House OKs permanent business tax cuts
By Emma Ginader, The Columbus Dispatch
WASHINGTON — The U.S. House approved a bill yesterday sponsored by Rep. Pat Tiberi that makes permanent a series of business tax cuts, with Tiberi saying the measure would “give this country a raise.”WASHINGTON — The U.S. House approved a bill yesterday sponsored by Rep. Pat Tiberi that makes permanent a series of business tax cuts, with Tiberi saying the measure would “give this country a raise.”
By a vote of 258-160, the bill was sent to the Senate, which wants to extend the tax cut for just two years. The measure would allow businesses to continue to deduct 50 percent of the cost of new equipment with a value greater than $5,000.
By making the cut permanent, Tiberi, R-Genoa Township, said he would hope that businesses would continue to have money to invest in their businesses, boost wages, hire workers and create facilities.
“Making it permanent allows employers to effectively plan for their future needs and incentivizes them to grow and create jobs,” Tiberi said.
Although 34 Democrats joined 224 Republicans to pass the bill, Rep. Danny Davis, D-Ill., denounced it as another “corporate giveaway” that ignores key programs to create jobs, build roads and bridges, and support unemployment insurance.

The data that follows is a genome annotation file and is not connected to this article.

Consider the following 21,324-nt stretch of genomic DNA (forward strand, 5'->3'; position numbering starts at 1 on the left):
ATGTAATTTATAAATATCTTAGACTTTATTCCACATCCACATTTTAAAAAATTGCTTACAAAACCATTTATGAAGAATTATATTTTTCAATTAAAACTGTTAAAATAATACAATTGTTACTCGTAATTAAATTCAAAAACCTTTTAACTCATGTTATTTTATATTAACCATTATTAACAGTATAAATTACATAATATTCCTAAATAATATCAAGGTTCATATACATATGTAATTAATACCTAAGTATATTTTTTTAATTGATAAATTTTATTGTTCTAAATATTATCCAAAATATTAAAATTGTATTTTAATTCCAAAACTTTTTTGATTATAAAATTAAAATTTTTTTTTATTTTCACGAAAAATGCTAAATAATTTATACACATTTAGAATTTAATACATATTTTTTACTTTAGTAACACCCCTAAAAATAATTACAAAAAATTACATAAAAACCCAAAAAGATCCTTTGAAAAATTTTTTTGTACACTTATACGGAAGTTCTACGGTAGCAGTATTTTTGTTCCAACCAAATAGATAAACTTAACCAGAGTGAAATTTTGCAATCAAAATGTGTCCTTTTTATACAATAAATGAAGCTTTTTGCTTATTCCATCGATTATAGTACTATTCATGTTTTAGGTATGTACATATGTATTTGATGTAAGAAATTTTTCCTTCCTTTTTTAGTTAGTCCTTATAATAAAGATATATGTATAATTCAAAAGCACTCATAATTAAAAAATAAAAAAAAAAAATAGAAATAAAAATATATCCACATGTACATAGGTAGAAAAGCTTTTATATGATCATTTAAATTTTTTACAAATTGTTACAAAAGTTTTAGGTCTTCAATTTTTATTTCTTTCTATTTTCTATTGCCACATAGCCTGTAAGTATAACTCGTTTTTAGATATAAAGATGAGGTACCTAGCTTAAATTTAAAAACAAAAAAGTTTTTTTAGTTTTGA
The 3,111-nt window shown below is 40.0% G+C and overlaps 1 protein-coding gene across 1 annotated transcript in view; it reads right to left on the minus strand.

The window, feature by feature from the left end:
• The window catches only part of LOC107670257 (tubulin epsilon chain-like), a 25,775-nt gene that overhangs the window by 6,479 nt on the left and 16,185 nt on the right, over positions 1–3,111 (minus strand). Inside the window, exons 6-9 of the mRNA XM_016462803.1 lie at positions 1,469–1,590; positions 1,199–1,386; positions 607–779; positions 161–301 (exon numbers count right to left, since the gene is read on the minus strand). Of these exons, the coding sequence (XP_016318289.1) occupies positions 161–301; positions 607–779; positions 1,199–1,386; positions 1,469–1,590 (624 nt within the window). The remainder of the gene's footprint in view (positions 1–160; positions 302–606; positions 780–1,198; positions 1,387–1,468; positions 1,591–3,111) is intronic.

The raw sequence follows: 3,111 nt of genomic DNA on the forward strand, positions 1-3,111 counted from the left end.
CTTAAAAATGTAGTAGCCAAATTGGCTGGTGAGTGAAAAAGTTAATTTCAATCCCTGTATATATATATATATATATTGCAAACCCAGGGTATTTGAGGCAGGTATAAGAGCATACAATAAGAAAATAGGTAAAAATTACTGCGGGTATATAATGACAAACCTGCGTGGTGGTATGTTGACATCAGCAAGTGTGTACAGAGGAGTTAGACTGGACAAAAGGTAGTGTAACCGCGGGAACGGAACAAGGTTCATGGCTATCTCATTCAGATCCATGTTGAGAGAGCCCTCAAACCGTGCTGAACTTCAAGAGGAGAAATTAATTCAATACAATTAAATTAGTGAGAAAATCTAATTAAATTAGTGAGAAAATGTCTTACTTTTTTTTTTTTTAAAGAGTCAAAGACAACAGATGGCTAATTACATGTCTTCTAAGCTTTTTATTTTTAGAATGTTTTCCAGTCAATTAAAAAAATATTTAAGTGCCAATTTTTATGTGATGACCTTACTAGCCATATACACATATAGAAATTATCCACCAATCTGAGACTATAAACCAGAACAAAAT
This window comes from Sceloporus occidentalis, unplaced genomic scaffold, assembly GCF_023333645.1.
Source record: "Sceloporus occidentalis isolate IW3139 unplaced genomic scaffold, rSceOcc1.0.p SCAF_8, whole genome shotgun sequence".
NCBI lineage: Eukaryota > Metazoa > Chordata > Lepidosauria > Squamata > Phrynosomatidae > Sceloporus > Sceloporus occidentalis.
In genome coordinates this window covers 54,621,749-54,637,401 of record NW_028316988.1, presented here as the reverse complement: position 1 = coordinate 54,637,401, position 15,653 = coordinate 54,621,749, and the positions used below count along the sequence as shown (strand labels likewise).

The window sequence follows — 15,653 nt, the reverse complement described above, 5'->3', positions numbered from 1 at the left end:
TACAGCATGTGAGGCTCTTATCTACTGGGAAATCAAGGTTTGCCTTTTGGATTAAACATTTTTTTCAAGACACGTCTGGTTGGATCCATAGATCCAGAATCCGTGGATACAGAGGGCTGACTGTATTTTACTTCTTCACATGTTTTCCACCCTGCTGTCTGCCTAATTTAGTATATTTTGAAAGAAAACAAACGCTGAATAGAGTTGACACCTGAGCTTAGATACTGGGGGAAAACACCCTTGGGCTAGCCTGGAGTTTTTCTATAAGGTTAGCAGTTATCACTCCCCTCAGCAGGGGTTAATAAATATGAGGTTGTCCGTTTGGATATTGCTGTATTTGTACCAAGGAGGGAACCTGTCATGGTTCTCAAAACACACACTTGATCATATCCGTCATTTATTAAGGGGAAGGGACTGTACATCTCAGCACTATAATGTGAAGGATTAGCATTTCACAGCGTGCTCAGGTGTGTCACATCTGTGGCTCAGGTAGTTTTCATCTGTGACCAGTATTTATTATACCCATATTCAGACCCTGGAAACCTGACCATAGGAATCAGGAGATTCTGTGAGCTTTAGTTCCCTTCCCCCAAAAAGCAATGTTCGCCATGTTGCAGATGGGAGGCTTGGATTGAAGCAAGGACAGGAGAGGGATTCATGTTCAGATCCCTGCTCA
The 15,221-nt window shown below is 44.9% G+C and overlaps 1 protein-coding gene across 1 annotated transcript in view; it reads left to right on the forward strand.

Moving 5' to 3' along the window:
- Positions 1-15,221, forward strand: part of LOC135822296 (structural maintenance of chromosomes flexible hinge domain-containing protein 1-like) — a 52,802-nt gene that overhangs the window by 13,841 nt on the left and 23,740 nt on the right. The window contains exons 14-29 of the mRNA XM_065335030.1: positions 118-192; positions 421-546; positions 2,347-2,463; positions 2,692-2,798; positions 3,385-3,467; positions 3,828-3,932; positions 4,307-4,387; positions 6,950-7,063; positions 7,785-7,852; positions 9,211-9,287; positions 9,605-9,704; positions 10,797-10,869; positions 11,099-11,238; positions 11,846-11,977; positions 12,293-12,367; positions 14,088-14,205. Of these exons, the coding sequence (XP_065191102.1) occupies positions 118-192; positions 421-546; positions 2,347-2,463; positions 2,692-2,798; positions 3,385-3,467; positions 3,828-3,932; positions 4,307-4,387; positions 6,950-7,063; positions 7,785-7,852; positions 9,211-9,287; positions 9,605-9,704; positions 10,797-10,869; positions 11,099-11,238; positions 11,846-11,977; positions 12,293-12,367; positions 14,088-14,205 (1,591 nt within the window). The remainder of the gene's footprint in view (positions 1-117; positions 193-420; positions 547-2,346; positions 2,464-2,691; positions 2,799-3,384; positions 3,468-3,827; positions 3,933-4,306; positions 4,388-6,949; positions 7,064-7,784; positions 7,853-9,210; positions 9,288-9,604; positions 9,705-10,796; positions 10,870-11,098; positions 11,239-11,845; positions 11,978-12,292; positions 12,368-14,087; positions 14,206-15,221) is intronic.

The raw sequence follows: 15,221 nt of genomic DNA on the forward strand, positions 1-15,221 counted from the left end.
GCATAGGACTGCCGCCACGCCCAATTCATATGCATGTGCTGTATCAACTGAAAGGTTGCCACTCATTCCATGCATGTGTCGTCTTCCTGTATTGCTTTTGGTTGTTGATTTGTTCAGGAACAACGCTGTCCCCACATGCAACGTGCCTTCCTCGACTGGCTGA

Davis said he cannot support a bill “when I can’t go to church on Sunday or walk down the street without somebody asking me, ‘When is Congress going to do something about our employment checks?'
“When are we going to provide confidence and hope?” Davis asked. “When are we going to stop the process where the rich continue to get rich and the poor continue to get poor and the middle class gets squeezed into where we almost create two groups and two categories of people: those who have much, those who have little?”
The Joint Committee on Taxation calculates that if the bill became law, it would add $287 billion to the federal deficit in the next decade. Without congressional action, the tax cuts expire at the end of the year.
However, Tiberi said that Ohio businesses told him the measure would encourage hiring, saying, “ I have people who (would) rather have jobs than unemployment insurance.”
Among area lawmakers, Republicans Steve Stivers of Upper Arlington, Bill Johnson of Marietta, Jim Jordan of Urbana and Bob Gibbs of Lakeville voted for the bill, while Democrat Joyce Beatty of Jefferson Township opposed it.